Foster Care It’s Not a Grocery Store: You Can’t Pick & Choose

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Last Updated on June 4, 2024 by Sarah McCubbin

With foster care it’s not a grocery store. You can’t pick and choose who you get. Every child is special and every child has needs and has been through trauma…every child. Foster care is full of unknowns and every family chooses to foster for different reasons. But rest assured, what you do matters!

When the Phone Rings For Foster Care

The phone rang. A quick glance at the caller ID said Children’s Services was calling. Not thinking it was one of  THOSE calls…where they ask you to step in on behalf of a child…I answered.

The worker on the other end told me a story of a boy who needed to be moved out of a home where his siblings would continue staying. Age 4. Trouble listening. Wets the bed. Poor speech. In Therapy and Counseling.  I asked a few questions trying to root out if this was a situation we could handle. And then the call was over.

But in a house like ours, there are lots of ears. So the conversation wasn’t really over. There were lots of questions. “What’s his name?” ” Is he black or white?” “No, not a boy! Can’t we GET a girl?”  There were more questions but during the course of the conversation, I was hearing my kids say – “Why can’t we pick what we want about the next kid who might live here?” My response: “Foster Care is not a Grocery Store – You can’t pick.”

foster care it's not a grocery store

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I Thought You Could Pick What Kind of Child You Would Accept In Foster Care

Don’t get me wrong, we filled out an enormous checklist for our license. It asked what kind of child our family would be willing to consider. It factored in age, gender, race, physical or learning disabilities, and history of abuse or abusing. You name it, the survey covered it.

Here is the Foster Care Child Checklist we filled out for Ohio.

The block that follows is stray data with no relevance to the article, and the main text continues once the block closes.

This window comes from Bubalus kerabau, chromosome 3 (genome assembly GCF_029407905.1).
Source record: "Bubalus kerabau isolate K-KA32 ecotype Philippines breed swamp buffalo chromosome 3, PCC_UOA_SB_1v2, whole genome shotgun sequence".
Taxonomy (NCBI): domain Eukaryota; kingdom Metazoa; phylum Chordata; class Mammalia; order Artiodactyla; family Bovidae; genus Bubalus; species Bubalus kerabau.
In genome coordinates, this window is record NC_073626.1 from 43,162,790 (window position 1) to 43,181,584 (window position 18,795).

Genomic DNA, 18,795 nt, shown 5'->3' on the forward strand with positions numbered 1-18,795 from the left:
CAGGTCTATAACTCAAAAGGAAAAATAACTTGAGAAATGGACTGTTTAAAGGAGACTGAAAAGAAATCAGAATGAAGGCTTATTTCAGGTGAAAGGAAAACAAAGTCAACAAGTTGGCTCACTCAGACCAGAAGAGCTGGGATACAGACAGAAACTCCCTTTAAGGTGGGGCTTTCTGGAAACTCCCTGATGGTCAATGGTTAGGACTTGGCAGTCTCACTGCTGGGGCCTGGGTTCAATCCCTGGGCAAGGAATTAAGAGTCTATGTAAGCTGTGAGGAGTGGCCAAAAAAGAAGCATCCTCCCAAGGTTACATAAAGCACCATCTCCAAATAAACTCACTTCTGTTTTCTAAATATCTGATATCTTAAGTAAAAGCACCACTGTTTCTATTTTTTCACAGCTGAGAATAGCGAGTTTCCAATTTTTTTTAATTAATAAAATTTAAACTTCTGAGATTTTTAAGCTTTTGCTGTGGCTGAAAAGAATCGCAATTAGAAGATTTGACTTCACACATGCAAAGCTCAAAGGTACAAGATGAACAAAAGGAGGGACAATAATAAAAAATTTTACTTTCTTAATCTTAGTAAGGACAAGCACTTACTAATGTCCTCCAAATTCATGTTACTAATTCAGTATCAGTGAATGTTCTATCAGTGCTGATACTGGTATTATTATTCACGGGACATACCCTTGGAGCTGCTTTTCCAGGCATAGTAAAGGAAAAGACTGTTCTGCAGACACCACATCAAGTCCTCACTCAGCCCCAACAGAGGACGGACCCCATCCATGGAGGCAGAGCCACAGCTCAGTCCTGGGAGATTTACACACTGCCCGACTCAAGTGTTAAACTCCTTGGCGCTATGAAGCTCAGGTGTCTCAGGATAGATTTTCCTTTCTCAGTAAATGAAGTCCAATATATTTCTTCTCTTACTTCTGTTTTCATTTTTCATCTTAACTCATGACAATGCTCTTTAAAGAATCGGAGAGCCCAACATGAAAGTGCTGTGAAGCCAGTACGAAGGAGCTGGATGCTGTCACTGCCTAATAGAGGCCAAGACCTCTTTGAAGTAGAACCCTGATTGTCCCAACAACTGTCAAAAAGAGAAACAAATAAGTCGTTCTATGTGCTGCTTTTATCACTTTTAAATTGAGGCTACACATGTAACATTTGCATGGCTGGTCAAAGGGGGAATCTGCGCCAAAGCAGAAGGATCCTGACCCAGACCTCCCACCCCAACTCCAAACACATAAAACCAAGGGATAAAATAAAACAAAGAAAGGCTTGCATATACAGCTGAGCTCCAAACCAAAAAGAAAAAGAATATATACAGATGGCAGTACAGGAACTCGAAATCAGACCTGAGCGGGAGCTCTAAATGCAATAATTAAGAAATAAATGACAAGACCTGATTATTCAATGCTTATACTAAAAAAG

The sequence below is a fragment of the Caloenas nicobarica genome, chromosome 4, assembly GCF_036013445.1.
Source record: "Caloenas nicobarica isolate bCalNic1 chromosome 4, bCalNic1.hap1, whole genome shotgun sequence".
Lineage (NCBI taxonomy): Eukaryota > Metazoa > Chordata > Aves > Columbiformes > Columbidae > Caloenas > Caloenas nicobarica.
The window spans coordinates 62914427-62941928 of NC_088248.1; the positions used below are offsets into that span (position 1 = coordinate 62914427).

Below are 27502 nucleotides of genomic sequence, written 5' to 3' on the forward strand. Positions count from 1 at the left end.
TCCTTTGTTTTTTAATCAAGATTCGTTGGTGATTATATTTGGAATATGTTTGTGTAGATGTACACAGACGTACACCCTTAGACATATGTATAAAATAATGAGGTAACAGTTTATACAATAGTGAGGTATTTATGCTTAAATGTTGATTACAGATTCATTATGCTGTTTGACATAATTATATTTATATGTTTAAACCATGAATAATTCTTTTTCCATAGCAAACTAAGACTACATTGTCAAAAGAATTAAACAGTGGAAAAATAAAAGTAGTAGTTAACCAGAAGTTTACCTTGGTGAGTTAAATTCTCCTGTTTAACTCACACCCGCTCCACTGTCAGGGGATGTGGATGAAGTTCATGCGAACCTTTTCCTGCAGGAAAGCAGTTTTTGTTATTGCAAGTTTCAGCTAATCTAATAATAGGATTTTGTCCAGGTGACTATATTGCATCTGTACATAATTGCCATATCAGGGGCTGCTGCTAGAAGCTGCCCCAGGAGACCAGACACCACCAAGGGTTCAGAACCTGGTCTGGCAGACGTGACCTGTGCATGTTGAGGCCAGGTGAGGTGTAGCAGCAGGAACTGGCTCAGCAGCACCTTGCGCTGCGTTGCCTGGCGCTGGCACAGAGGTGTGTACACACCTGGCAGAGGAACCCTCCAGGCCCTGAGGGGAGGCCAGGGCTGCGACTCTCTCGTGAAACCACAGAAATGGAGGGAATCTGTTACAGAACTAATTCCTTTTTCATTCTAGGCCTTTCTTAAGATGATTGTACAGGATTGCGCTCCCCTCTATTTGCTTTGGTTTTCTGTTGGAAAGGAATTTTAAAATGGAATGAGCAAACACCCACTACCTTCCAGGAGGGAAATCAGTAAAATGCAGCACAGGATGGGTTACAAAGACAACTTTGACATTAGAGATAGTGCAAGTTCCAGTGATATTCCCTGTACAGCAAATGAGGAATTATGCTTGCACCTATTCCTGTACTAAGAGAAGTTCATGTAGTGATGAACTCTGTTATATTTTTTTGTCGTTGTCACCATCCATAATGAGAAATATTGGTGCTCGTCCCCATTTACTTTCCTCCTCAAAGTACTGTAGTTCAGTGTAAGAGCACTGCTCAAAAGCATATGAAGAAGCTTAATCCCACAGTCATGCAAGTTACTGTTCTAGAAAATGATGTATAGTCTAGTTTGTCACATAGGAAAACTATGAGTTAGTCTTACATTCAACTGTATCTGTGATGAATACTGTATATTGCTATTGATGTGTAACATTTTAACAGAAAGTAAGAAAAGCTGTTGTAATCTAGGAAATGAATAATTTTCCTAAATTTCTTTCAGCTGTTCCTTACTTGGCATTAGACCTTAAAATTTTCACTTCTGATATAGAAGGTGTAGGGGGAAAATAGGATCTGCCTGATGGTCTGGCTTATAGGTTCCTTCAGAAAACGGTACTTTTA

But when the phone rings and a child needs a home for a while, there aren’t choices. In that moment, you can’t pick like you do at the store with 10 brands of pasta sauce or fifty kinds of cereal. Each case must be accepted or passed over as is–and that is hard.

Like the conversation with the worker, my mind easily dwells on the worst “what ifs.” Can I handle this if we do this? Will I be able to sleep at night? My immediate concerns are usually for the safety or well-being of my own kids and my own stress level. Initially, I have trouble seeing the potential redemption. It is easy to get weighed down, become frozen with fear and do nothing.

But our family has been down this path before and Redemption is the most beautiful part of the equation. God can take the broken pieces of a troubled life and put them back together in a way that is surprising and truly beautiful. 

foster care it's not a grocery store

Did We Say Yes?

Well that little boy did come to stay with us. He was one of 7 siblings and the only one separated from his siblings. Over the next few months, 2 siblings would go to live with their dad. And eventually, his mother was able to regain custody of her children. He was SO EXCITED to go home.

When They Go Home It’s Not Always Forever

When he went home in July, he had stayed with us for several months. However, after just a few short weeks, we got another phone call from Children’s Services. His mother has surrendered all 5 of her children to Children’s Services. She decided she just could do it anymore.

He returned to our home completely heartbroken. There is nothing like a parent choosing ease over raising their own child. He was devastated. He stayed with us for several weeks. Thankfully a grandmother was able to get custody of all 5 siblings.

We ran into him at a Halloween party a couple of years later with his siblings. They were still together with their Grandma. I was so thankful to see him doing so well.

You see…this little boy didn’t stay with us forever. It was just a few months. But our part mattered. It mattered that he had a safe place to stay while life was sorted out.

Every Day, Choices We Make Matter.

I love this story because we were able to see enough of the story play out to realize that what we did in foster care mattered for this little boy. We were not perfect but our house was a safe place to land when life was unstable.

It reminds me that when we stand in the gap for people and become the safe place to land, we are truly following the Golden Rule, “Do unto others as you would have them do unto you.” Jesus put it another way, “Love your neighbor as you love yourself.”

I would love to hear your favorite story of standing in the gap for others. Or maybe someone stood in the gap for you and gave you hope when you had none.

Sarah McCubbin, founder of Ten Minute Momentum, is dedicated to helping parents confidently parent their kids by teaching life skills, social skills and leadership skills. As a child she was the kid that never quite fit in and is on a mission to help others understand the building blocks we all need to be successful adults. She lives in Ohio with her husband Mike, and 9 kids ranging in age from 5 to 21 where they use homeschool, private school and public schools for their kids education!

More Thoughts on Foster Care

My husband and I were foster parents for 8 years. While it is not the main thing I write about, it really was a significant part of our life. Here are a few other posts on foster care if you want to read more.